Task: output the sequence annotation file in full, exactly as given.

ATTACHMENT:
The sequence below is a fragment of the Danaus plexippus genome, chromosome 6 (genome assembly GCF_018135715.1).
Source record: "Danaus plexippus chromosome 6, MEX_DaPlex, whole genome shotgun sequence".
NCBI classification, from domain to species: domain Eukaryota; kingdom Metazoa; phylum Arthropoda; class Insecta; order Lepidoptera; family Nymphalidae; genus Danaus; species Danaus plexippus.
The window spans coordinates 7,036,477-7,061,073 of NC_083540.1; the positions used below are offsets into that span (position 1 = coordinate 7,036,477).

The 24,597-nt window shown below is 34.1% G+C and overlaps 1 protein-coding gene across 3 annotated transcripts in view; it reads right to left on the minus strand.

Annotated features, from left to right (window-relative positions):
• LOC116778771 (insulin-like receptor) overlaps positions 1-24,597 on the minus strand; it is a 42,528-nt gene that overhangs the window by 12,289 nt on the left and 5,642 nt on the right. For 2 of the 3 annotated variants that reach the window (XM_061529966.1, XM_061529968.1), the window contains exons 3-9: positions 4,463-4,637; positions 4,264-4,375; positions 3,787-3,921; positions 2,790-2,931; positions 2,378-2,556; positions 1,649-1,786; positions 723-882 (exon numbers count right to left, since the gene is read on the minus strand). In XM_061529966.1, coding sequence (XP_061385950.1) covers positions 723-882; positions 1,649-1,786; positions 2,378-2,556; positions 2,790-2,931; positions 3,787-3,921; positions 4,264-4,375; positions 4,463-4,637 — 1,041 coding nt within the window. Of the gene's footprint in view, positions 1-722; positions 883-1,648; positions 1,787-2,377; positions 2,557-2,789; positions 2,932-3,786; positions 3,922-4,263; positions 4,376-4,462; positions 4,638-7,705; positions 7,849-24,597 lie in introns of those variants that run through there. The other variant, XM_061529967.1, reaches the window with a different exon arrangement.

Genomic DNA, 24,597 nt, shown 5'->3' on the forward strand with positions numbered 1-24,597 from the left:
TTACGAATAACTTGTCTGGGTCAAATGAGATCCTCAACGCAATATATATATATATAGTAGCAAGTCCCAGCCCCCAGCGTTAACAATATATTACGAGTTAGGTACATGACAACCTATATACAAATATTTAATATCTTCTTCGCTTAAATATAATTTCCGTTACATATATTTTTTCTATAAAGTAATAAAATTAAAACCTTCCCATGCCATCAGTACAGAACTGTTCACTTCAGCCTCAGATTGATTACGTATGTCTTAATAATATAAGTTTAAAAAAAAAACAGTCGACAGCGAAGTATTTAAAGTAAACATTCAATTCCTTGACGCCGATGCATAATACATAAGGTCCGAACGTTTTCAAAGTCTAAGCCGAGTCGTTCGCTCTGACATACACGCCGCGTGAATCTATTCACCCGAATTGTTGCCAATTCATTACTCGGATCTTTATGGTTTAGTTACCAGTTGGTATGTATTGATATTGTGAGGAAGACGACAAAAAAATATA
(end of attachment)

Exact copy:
The sequence below is a fragment of the Danaus plexippus genome, chromosome 6 (genome assembly GCF_018135715.1).
Source record: "Danaus plexippus chromosome 6, MEX_DaPlex, whole genome shotgun sequence".
NCBI classification, from domain to species: domain Eukaryota; kingdom Metazoa; phylum Arthropoda; class Insecta; order Lepidoptera; family Nymphalidae; genus Danaus; species Danaus plexippus.
The window spans coordinates 7,036,477-7,061,073 of NC_083540.1; the positions used below are offsets into that span (position 1 = coordinate 7,036,477).

The 24,597-nt window shown below is 34.1% G+C and overlaps 1 protein-coding gene across 3 annotated transcripts in view; it reads right to left on the minus strand.

Annotated features, from left to right (window-relative positions):
• LOC116778771 (insulin-like receptor) overlaps positions 1-24,597 on the minus strand; it is a 42,528-nt gene that overhangs the window by 12,289 nt on the left and 5,642 nt on the right. For 2 of the 3 annotated variants that reach the window (XM_061529966.1, XM_061529968.1), the window contains exons 3-9: positions 4,463-4,637; positions 4,264-4,375; positions 3,787-3,921; positions 2,790-2,931; positions 2,378-2,556; positions 1,649-1,786; positions 723-882 (exon numbers count right to left, since the gene is read on the minus strand). In XM_061529966.1, coding sequence (XP_061385950.1) covers positions 723-882; positions 1,649-1,786; positions 2,378-2,556; positions 2,790-2,931; positions 3,787-3,921; positions 4,264-4,375; positions 4,463-4,637 — 1,041 coding nt within the window. Of the gene's footprint in view, positions 1-722; positions 883-1,648; positions 1,787-2,377; positions 2,557-2,789; positions 2,932-3,786; positions 3,922-4,263; positions 4,376-4,462; positions 4,638-7,705; positions 7,849-24,597 lie in introns of those variants that run through there. The other variant, XM_061529967.1, reaches the window with a different exon arrangement.

Genomic DNA, 24,597 nt, shown 5'->3' on the forward strand with positions numbered 1-24,597 from the left:
TTACGAATAACTTGTCTGGGTCAAATGAGATCCTCAACGCAATATATATATATATAGTAGCAAGTCCCAGCCCCCAGCGTTAACAATATATTACGAGTTAGGTACATGACAACCTATATACAAATATTTAATATCTTCTTCGCTTAAATATAATTTCCGTTACATATATTTTTTCTATAAAGTAATAAAATTAAAACCTTCCCATGCCATCAGTACAGAACTGTTCACTTCAGCCTCAGATTGATTACGTATGTCTTAATAATATAAGTTTAAAAAAAAAACAGTCGACAGCGAAGTATTTAAAGTAAACATTCAATTCCTTGACGCCGATGCATAATACATAAGGTCCGAACGTTTTCAAAGTCTAAGCCGAGTCGTTCGCTCTGACATACACGCCGCGTGAATCTATTCACCCGAATTGTTGCCAATTCATTACTCGGATCTTTATGGTTTAGTTACCAGTTGGTATGTATTGATATTGTGAGGAAGACGACAAAAAAATATA